A. Perithecia (sexual fruiting bodies). B. Asci and ascospores (sac and sexual spores). C. Aspect of colony on PDA (potato-dextrose agar). E. Conidiophores and conidia (asexual structures and spores). Bars A = 500 µm, B = 50 µm, D = 50 µm.

To determine if T. discophora is truly cosmopolitan or a complex of geographically and ecologically restricted species, we conducted a series of multi-locus phylogenetic and genetic divergence analyses. We studied representatives of T. discophora-like fungi, including taxa considered synonyms of T. discophora, collected from a wide geographic distribution. Data were subjected to Bayesian Inference and Maximum Likelihood analyses using 6-gene nuclear DNA sequence data sets. We compared the results of the phylogenetic analyses using standard gene concatenation with those of Bayesian Concordance analyses [36] and Bayesian Inference of Species Trees [37]. Combining these methods allows us to assess whether the genetic divergence among isolates in T. discophora is sufficient to consider them as separate units, and to obtain the concordance phylogeny and species tree that best describes the diversity of putative species in this complex.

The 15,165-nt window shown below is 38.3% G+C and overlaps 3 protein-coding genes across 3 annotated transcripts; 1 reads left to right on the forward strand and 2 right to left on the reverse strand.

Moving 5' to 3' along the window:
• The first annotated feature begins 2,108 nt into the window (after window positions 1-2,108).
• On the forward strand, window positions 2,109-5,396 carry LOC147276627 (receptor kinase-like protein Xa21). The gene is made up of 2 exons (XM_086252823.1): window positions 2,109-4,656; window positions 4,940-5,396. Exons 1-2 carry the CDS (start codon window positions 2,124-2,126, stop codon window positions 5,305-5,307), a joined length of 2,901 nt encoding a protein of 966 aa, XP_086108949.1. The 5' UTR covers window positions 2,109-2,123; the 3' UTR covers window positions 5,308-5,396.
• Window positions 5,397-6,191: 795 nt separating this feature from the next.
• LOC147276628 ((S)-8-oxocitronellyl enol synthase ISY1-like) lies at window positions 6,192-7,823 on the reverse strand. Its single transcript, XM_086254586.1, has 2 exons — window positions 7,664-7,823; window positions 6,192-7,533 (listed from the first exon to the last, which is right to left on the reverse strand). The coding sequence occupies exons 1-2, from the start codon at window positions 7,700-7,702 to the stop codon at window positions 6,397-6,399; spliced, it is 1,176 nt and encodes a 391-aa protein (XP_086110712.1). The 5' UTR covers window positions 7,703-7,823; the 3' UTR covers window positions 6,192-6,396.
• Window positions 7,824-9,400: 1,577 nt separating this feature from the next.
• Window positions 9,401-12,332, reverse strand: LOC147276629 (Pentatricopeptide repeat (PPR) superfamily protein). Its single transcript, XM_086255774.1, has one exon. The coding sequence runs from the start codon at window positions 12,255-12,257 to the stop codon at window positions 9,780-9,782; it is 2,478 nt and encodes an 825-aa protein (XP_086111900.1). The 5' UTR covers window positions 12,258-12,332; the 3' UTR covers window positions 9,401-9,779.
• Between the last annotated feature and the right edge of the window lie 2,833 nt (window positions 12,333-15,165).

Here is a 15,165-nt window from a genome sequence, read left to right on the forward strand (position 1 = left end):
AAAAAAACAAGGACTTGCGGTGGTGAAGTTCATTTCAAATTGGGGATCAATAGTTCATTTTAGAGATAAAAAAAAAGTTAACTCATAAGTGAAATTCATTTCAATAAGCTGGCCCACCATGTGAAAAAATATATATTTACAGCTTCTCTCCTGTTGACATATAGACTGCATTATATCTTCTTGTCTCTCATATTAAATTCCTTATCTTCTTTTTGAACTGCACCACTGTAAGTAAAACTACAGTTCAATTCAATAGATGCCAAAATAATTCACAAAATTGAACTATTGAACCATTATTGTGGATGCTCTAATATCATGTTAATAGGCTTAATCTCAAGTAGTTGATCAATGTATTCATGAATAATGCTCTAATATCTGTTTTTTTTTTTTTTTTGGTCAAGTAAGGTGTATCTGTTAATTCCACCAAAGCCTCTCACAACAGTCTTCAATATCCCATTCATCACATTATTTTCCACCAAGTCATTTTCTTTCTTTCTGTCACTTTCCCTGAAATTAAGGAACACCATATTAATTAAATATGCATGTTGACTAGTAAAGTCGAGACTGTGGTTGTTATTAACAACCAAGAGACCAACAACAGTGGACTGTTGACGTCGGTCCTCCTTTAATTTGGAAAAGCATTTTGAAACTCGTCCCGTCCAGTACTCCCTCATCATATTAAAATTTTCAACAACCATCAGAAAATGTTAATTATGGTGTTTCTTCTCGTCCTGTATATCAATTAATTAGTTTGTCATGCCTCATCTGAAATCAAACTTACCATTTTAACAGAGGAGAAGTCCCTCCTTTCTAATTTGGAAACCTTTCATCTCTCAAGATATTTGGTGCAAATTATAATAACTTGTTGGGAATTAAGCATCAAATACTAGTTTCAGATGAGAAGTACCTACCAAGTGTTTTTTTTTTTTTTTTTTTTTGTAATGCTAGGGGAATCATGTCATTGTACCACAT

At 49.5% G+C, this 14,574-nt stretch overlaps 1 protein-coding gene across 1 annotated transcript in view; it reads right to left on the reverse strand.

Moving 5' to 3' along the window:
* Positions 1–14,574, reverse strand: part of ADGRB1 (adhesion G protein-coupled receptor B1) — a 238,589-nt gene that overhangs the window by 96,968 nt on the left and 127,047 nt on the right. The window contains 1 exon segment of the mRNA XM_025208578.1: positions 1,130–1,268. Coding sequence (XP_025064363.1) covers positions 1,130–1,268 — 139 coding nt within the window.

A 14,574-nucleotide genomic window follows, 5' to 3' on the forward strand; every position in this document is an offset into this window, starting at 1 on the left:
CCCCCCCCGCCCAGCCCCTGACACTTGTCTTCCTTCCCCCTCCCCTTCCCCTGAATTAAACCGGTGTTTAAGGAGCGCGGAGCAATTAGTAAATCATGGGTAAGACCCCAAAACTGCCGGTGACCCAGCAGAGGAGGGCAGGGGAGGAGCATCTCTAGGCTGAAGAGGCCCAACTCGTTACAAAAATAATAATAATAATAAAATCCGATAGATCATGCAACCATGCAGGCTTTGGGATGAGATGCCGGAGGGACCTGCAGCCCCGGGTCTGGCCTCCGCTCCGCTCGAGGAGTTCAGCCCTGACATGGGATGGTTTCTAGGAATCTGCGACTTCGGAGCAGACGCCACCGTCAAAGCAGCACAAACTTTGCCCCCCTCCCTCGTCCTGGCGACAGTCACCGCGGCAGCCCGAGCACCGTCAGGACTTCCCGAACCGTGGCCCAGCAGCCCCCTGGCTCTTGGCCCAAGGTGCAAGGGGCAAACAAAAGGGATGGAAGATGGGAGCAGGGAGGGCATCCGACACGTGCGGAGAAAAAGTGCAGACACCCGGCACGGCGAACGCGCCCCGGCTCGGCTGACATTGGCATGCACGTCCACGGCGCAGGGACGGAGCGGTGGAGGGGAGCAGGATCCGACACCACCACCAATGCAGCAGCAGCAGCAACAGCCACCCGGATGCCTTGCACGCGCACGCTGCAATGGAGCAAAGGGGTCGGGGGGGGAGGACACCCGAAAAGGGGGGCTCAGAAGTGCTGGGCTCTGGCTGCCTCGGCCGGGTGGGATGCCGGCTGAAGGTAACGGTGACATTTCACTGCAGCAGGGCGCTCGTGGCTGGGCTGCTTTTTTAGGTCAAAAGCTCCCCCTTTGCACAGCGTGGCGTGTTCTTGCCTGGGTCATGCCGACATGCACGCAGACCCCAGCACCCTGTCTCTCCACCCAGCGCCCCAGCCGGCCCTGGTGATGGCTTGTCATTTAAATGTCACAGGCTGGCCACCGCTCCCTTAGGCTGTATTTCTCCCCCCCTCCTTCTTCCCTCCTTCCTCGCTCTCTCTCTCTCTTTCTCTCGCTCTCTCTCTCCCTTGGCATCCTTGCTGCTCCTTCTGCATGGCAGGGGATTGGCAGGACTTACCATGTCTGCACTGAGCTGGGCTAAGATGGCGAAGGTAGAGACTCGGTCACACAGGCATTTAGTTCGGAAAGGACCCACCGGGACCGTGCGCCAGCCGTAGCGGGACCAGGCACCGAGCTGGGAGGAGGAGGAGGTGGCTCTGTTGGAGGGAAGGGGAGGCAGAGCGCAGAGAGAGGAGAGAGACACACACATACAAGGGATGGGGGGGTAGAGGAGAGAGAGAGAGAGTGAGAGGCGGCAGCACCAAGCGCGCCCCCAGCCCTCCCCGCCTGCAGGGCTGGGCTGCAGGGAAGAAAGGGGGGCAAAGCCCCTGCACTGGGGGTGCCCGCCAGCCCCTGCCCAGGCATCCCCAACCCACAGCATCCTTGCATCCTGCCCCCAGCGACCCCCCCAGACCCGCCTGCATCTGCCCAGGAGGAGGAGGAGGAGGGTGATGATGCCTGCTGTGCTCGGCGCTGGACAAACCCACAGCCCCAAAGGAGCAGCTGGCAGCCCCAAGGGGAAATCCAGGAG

Materials and Methods

Fungal Isolates